During Prohibition, the speakeasies sensing a threat would change the passwords to get in the door. With the massive increase in government all over the world, vast swaths of the world economy have begun to operate just like these speakeasies of old. They were zones of freedom, but their operations were distorted because they didn’t have access to law and courts and because the people who ran them were from a class of citizens that was willing to take crazy risks.
We know all of this anecdotally, but what does it all amount to in the macroeconomic sense? I’m right now reading Stealth of Nations by Robert Neuwirth. It is a mind-blowing book because it is the first in our time to attempt a broad look at the meaning of all this unregulated, untaxed, unofficial economic activity. Neuwirth estimates that fully half the world’s workers are involved at some level in what he calls System D.
This is the sector that is variously called the “underground” and the “informal sector.” He prefers System D (the street term derived from the African French word for highly motivated people) because it is nonjudgmental. It refers simply to the sector of economic life that exists “outside the framework of trade agreements, labor laws, copyright protections, product safety regulations, anti-pollution legislation and a host of other political, social and environmental policies.”
He documents the amazing workings of System D and demonstrates that it is the world’s second-largest economy, amounting to economic productivity of $10 trillion, which is probably a low estimate. At the pace at which government is growing, System D is set to employ as many as two of three workers by 2020. My own sense is that Neuwirth actually underestimates the size since he overlooks sectors like health, education and finance — which are surely three of the fastest-growing components of System D.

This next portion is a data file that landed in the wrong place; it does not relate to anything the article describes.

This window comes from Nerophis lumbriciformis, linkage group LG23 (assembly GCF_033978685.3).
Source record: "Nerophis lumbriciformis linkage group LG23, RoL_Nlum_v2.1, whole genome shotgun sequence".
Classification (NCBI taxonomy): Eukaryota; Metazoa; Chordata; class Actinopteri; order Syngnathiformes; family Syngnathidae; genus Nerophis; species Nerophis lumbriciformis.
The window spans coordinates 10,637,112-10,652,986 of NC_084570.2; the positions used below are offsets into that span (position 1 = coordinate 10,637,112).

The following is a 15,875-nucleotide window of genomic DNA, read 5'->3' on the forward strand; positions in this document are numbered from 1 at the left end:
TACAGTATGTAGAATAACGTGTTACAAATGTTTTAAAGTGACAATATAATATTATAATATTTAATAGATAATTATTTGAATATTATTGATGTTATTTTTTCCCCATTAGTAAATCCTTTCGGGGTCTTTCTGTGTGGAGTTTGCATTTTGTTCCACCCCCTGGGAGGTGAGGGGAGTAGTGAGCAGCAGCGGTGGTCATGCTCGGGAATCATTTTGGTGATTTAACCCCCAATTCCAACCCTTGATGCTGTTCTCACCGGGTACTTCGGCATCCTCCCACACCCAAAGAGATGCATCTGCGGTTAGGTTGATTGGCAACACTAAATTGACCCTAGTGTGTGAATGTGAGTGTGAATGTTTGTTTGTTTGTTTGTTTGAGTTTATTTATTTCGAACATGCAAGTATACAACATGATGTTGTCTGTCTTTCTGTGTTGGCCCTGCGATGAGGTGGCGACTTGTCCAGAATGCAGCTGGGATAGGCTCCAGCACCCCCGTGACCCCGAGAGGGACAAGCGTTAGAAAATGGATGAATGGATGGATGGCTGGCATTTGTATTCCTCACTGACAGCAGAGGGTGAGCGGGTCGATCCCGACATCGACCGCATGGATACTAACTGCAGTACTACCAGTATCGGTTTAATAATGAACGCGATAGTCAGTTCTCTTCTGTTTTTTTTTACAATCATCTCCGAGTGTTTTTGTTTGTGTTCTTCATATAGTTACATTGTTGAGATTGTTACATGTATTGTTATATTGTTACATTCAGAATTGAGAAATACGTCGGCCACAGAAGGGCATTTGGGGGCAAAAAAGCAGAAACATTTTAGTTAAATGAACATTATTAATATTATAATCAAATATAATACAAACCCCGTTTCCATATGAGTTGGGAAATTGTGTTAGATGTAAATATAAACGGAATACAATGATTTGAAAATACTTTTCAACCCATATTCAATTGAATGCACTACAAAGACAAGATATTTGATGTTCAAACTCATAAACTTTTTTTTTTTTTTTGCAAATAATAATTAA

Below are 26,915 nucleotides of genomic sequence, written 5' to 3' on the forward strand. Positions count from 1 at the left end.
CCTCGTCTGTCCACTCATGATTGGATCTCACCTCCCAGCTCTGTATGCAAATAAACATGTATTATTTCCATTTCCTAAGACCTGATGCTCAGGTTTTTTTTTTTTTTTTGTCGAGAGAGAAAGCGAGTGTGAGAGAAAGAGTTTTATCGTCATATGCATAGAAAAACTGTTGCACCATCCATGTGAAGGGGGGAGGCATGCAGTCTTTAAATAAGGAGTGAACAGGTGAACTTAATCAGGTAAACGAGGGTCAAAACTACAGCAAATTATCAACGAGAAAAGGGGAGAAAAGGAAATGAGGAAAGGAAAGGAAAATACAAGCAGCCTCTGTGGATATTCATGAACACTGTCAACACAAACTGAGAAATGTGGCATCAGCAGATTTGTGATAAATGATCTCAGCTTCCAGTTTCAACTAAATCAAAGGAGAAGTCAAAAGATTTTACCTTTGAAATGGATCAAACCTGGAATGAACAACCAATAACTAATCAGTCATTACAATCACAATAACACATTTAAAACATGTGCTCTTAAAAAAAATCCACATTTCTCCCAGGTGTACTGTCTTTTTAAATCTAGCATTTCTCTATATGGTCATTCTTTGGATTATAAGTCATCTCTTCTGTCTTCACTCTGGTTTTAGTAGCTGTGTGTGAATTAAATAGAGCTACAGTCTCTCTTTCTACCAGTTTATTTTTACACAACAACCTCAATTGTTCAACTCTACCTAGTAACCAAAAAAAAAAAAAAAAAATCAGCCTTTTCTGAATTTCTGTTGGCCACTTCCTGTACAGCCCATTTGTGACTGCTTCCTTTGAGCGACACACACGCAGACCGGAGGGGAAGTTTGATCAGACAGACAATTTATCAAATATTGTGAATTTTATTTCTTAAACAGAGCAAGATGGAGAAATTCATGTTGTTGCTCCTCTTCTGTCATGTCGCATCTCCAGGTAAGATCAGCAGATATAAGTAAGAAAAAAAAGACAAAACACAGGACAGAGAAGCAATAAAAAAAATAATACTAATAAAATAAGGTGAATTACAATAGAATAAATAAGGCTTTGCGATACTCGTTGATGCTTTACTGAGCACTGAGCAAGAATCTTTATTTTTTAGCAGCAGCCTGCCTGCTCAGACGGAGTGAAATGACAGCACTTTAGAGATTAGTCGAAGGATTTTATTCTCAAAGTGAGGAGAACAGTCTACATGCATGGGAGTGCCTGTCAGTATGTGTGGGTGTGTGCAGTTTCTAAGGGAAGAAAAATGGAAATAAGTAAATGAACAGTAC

Neuwirth himself is not a libertarian or a free market thinker in any sense. He is a reporter with a lefty bias — a genuine leftist who believes in exalting the contribution of the poor and the working classes to the social and economic order. His reporting led him to discover that a main driving force for the classes is the need for economic relationships, and then also to notice that the state itself is the main barrier to their advancement.
He remains ideologically conflicted throughout the book. For example, he rails against child labor on one page, but then notes that were it not for child labor, many kids around the world would not be able to buy clothes, food and education and would likely turn to prostitution or some form of subjugation. But ideology is not the main contribution here. It is framing up the reality in a way that we can become conscious of the whole.
Reflecting on the sheer vastness of this sector of life, one realizes the fiction, for example, embodied in official government statistics that record only the on-the-books sector of economic life. These agencies are pumping out half-truths and whole myths every day. One further realizes the immense damage that would be done to humanity in general should there come a time when government actually managed to enforce all its edicts. It would be catastrophic. We owe much of our prosperity to people’s willingness to enter the rebel class.